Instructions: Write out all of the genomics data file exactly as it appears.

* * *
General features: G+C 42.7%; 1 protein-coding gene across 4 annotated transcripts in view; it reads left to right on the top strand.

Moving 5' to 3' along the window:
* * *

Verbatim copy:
General features: G+C 42.7%; 1 protein-coding gene across 4 annotated transcripts in view; it reads left to right on the top strand.

Moving 5' to 3' along the window: